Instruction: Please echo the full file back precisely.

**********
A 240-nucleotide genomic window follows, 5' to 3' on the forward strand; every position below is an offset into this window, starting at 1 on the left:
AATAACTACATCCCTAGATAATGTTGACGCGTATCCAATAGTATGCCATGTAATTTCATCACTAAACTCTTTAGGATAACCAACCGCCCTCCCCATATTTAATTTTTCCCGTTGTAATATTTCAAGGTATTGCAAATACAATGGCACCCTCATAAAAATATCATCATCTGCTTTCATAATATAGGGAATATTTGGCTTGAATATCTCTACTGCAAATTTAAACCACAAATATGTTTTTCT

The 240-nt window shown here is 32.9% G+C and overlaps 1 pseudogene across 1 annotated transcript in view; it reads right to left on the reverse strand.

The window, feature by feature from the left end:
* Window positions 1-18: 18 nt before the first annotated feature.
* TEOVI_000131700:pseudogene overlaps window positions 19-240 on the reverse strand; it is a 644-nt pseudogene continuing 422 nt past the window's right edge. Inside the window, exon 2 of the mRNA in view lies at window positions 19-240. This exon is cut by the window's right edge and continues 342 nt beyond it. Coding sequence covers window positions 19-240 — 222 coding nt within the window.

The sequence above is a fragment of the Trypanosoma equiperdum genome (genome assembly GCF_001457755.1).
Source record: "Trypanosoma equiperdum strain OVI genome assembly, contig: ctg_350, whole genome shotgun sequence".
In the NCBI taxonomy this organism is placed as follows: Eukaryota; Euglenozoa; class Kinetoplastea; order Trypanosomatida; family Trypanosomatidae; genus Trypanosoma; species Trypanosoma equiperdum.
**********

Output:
A 240-nucleotide genomic window follows, 5' to 3' on the forward strand; every position below is an offset into this window, starting at 1 on the left:
AATAACTACATCCCTAGATAATGTTGACGCGTATCCAATAGTATGCCATGTAATTTCATCACTAAACTCTTTAGGATAACCAACCGCCCTCCCCATATTTAATTTTTCCCGTTGTAATATTTCAAGGTATTGCAAATACAATGGCACCCTCATAAAAATATCATCATCTGCTTTCATAATATAGGGAATATTTGGCTTGAATATCTCTACTGCAAATTTAAACCACAAATATGTTTTTCT

The 240-nt window shown here is 32.9% G+C and overlaps 1 pseudogene across 1 annotated transcript in view; it reads right to left on the reverse strand.

The window, feature by feature from the left end:
* Window positions 1-18: 18 nt before the first annotated feature.
* TEOVI_000131700:pseudogene overlaps window positions 19-240 on the reverse strand; it is a 644-nt pseudogene continuing 422 nt past the window's right edge. Inside the window, exon 2 of the mRNA in view lies at window positions 19-240. This exon is cut by the window's right edge and continues 342 nt beyond it. Coding sequence covers window positions 19-240 — 222 coding nt within the window.

The sequence above is a fragment of the Trypanosoma equiperdum genome (genome assembly GCF_001457755.1).
Source record: "Trypanosoma equiperdum strain OVI genome assembly, contig: ctg_350, whole genome shotgun sequence".
In the NCBI taxonomy this organism is placed as follows: Eukaryota; Euglenozoa; class Kinetoplastea; order Trypanosomatida; family Trypanosomatidae; genus Trypanosoma; species Trypanosoma equiperdum.